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Osgood's Ethiopian toad (Altiphrynoides osgoodi formerly known as Spinophrynoides osgoodi) is a possibly extinct species of toad in the family Bufonidae endemic to the mountains of south-central Ethiopia. It was named for the American biologist Wilfred Hudson Osgood who carried out fieldwork in Ethiopia for the Field Museum in 1926–27.[3] He collected the original specimens of Osgood's Ethiopian toad and three other endemic species of anuran.[4]

Osgood's Ethiopian toad

Critically endangered, possibly extinct (IUCN 3.1)[1]
Scientific classification edit
Kingdom: Animalia
Phylum: Chordata
Class: Amphibia
Order: Anura
Family: Bufonidae
Genus: Altiphrynoides
Species:
A. osgoodi
Binomial name
Altiphrynoides osgoodi
(Loveridge, 1932)[2]
Synonyms[2]
  • Bufo osgoodi Loveridge, 1932
  • Spinophrynoides osgoodi (Loveridge, 1932)

Contents

DistributionEdit

The toad was common in the Bale Mountains National Park and other montane environments east of the Great Rift Valley, and was also said to be present in an isolated population in the Gughe Mountains, although the existence of this population was based on a single specimen which may have been misidentified. If the putative population in the Gughe mountains is not included then this toad's total range covered an area of 56 km2 (22 sq mi).[1]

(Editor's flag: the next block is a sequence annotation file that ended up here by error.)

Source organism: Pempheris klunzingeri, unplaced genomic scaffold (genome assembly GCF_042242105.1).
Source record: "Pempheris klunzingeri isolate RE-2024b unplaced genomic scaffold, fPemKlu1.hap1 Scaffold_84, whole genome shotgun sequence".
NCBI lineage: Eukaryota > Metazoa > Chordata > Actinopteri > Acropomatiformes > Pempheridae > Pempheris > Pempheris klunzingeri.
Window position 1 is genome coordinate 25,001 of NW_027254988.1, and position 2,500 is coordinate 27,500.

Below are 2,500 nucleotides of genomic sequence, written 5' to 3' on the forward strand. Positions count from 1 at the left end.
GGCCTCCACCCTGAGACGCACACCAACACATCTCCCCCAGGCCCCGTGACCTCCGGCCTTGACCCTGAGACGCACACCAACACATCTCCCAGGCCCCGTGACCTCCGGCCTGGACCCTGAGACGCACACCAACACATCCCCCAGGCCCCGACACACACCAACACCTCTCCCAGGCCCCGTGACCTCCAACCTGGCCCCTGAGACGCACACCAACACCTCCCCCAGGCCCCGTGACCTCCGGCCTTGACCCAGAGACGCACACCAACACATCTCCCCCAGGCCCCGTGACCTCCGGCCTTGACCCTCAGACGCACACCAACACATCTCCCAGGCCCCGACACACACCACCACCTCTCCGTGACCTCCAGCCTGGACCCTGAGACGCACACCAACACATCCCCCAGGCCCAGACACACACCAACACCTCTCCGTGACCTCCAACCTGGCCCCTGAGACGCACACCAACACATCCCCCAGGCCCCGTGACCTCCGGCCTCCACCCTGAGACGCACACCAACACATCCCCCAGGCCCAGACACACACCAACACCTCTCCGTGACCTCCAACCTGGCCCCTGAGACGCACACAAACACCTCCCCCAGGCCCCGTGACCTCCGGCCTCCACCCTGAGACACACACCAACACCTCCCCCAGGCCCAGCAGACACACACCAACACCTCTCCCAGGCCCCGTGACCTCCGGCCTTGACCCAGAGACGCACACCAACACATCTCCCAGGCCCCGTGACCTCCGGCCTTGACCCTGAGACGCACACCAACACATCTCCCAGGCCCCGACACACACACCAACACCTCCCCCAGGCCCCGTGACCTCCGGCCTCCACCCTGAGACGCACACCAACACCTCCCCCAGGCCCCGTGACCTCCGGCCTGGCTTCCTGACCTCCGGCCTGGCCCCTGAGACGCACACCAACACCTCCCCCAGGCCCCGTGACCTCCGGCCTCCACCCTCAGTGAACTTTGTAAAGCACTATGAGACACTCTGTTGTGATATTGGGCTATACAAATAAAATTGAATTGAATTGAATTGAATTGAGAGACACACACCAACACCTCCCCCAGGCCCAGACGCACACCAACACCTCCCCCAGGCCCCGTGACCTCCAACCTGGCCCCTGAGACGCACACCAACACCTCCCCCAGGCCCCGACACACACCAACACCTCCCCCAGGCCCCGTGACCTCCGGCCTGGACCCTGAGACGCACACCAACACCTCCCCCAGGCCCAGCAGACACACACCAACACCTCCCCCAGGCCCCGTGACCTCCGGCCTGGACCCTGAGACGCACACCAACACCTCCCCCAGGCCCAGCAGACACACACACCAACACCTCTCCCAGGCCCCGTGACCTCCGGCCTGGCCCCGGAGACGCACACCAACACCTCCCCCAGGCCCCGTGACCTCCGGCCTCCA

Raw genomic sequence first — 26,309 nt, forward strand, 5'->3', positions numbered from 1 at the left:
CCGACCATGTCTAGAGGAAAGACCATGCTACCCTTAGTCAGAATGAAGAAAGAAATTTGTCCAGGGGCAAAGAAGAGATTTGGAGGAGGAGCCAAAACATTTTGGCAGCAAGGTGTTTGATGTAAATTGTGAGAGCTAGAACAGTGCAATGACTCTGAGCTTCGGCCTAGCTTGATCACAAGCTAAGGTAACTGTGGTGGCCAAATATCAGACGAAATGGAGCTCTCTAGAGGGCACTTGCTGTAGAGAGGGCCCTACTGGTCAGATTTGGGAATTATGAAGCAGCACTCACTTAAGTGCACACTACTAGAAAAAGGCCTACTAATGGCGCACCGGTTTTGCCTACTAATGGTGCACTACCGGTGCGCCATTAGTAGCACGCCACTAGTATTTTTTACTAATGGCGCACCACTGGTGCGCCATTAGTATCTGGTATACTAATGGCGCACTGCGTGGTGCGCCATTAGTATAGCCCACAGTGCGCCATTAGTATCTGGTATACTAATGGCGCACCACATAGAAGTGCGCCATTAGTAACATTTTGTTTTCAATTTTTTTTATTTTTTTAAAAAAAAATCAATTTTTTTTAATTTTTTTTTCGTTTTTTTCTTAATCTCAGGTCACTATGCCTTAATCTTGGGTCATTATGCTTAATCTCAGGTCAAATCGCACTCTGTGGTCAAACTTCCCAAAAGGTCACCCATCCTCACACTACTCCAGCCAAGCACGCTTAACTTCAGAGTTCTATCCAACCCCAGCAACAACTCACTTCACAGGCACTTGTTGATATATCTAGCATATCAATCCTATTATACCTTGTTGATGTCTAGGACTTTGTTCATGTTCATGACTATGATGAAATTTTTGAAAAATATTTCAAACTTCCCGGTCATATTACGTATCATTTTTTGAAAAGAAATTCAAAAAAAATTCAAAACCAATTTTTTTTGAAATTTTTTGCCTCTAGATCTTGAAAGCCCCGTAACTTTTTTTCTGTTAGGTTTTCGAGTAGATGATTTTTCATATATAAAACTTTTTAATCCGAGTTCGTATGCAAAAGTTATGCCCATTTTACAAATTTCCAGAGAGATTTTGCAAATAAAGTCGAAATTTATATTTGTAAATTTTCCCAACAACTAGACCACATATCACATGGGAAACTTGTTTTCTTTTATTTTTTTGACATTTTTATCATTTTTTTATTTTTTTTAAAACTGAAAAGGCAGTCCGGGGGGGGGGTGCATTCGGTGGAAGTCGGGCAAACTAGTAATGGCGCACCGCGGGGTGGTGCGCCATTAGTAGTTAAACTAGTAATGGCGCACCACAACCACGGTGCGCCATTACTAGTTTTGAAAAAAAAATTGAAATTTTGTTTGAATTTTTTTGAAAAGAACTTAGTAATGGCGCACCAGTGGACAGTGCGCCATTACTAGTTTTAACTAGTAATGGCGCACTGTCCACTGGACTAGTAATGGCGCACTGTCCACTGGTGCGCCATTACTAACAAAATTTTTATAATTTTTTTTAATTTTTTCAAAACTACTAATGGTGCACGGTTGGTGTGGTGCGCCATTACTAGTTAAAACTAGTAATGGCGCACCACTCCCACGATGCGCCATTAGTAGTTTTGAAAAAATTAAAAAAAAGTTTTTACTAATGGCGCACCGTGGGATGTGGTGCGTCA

Habitat and ecologyEdit

Osgood's Ethiopian toad is mainly a species of tropical montane forest, possibly extending marginally into open moorland. There is an observation of these toads breeding in a small pool, which was probably temporary, within a grassy glade surrounded by Hypericum woodland during April. Long strings of eggs were laid from which the tadpoles hatched.[1]

ConservationEdit

The toad is rare; the last specimen was observed 2003, despite extensive survey work in 2009.[4] If it is still extant, it probably numbers no more than 50 individuals. It is threatened by habitat loss by subsistence exploitation of the forests. Chytrid fungus is very prevalent in amphibians in highland Ethiopia although there is no data on its impact on this species.[1]

ReferencesEdit

  1. ^ a b c d "Altiphrynoides osgoodi (Osgood's Ethiopian Toad)". International Union for Conservation of Nature and Natural Resources. Archived from the original on 18 October 2016. Retrieved 17 October 2016.
  2. ^ a b "Amphibian Species of the World 6.0, an Online Reference". Darrel Frost and The American Museum of Natural History. Archived from the original on 16 October 2016. Retrieved 16 October 2016.
  3. ^ Beolens, Bo; Watkins, Michael; Grayson, Michael (2013). The Eponym Dictionary of Amphibians. Pelagic. p. 159. ISBN 978-1-907807-41-1.
  4. ^ a b "Amphibian declines in Bale, Ethiopia posted by Michele Menegon". Stuart Marsden's Conservation Research Group. Stuart Marsden. Archived from the original on 18 October 2016. Retrieved 17 October 2016.